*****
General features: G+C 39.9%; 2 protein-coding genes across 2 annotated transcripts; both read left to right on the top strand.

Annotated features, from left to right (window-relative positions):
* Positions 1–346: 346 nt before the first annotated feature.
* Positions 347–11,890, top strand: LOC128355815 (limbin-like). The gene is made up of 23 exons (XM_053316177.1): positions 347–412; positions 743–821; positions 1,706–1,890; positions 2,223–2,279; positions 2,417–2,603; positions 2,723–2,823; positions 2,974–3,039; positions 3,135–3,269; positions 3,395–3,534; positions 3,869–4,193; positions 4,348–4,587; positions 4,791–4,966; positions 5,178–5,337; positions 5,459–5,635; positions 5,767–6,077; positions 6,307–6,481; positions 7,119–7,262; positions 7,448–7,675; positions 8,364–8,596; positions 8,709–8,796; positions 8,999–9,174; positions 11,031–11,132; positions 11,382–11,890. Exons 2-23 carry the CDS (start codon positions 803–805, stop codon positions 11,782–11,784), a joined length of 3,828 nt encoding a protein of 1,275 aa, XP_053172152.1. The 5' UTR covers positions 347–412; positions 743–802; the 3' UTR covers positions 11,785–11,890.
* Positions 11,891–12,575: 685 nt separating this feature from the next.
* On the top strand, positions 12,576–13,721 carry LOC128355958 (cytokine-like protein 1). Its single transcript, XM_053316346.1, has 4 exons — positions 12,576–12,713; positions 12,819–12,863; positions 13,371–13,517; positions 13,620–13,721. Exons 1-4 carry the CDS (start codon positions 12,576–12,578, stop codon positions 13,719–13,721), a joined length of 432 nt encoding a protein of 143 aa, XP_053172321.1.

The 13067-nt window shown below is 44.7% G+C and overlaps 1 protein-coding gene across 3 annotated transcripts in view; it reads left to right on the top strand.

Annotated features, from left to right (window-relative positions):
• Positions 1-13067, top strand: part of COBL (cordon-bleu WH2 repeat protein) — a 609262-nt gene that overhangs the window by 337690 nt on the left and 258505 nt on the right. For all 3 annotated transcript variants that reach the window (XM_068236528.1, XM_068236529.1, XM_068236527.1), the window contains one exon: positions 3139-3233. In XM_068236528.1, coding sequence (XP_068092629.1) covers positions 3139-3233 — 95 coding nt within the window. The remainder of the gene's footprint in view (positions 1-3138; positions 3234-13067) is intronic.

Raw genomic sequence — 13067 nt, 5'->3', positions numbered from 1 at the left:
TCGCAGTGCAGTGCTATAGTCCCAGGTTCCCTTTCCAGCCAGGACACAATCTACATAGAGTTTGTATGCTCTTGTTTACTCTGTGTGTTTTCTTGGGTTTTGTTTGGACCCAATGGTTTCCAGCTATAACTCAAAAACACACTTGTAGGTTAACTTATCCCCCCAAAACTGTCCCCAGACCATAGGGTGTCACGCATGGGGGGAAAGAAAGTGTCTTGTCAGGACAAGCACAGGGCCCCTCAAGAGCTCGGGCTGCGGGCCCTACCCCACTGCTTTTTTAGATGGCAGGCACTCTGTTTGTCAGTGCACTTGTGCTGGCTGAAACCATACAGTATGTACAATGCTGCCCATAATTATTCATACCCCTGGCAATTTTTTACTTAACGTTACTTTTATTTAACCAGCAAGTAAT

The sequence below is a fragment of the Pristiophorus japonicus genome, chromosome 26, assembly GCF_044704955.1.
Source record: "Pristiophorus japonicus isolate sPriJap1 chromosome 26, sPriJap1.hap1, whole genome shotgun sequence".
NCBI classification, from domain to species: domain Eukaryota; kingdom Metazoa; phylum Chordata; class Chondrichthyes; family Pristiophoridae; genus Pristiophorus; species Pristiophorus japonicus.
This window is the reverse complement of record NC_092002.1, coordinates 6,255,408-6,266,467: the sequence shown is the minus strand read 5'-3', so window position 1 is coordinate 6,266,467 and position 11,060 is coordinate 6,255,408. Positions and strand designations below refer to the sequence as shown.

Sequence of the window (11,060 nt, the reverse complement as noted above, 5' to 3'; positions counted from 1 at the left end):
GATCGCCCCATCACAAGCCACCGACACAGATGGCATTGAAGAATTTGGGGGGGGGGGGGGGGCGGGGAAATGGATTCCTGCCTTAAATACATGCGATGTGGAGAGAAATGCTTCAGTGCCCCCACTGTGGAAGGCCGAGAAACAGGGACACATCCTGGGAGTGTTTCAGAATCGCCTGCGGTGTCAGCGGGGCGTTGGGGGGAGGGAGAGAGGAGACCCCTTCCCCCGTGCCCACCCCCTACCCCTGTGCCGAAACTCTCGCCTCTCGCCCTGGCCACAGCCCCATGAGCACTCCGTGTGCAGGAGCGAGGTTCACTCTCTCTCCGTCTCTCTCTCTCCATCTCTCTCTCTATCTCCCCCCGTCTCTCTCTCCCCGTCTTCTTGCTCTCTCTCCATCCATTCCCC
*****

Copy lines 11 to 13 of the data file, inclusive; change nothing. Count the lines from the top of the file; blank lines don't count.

TCGCAGTGCAGTGCTATAGTCCCAGGTTCCCTTTCCAGCCAGGACACAATCTACATAGAGTTTGTATGCTCTTGTTTACTCTGTGTGTTTTCTTGGGTTTTGTTTGGACCCAATGGTTTCCAGCTATAACTCAAAAACACACTTGTAGGTTAACTTATCCCCCCAAAACTGTCCCCAGACCATAGGGTGTCACGCATGGGGGGAAAGAAAGTGTCTTGTCAGGACAAGCACAGGGCCCCTCAAGAGCTCGGGCTGCGGGCCCTACCCCACTGCTTTTTTAGATGGCAGGCACTCTGTTTGTCAGTGCACTTGTGCTGGCTGAAACCATACAGTATGTACAATGCTGCCCATAATTATTCATACCCCTGGCAATTTTTTACTTAACGTTACTTTTATTTAACCAGCAAGTAAT

The sequence below is a fragment of the Pristiophorus japonicus genome, chromosome 26, assembly GCF_044704955.1.
Source record: "Pristiophorus japonicus isolate sPriJap1 chromosome 26, sPriJap1.hap1, whole genome shotgun sequence".